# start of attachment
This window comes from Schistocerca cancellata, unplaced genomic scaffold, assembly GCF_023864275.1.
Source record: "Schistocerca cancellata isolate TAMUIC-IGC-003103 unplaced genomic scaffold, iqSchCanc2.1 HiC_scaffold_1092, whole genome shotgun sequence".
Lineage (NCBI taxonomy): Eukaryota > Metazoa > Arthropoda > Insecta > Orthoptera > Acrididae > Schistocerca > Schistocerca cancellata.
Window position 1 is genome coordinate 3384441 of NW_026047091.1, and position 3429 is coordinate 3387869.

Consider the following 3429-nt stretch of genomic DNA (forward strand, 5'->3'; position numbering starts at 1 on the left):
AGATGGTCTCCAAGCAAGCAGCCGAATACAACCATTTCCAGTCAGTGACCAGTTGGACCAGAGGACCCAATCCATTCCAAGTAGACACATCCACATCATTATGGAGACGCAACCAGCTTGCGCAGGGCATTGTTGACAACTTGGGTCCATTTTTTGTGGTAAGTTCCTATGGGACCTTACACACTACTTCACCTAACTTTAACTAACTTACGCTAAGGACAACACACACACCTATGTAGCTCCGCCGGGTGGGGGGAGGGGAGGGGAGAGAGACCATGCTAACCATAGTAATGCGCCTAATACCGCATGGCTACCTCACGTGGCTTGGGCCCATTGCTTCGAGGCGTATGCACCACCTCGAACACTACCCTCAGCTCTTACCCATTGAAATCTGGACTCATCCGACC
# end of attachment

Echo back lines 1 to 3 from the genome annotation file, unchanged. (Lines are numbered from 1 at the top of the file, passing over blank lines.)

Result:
This window comes from Schistocerca cancellata, unplaced genomic scaffold, assembly GCF_023864275.1.
Source record: "Schistocerca cancellata isolate TAMUIC-IGC-003103 unplaced genomic scaffold, iqSchCanc2.1 HiC_scaffold_1092, whole genome shotgun sequence".
Lineage (NCBI taxonomy): Eukaryota > Metazoa > Arthropoda > Insecta > Orthoptera > Acrididae > Schistocerca > Schistocerca cancellata.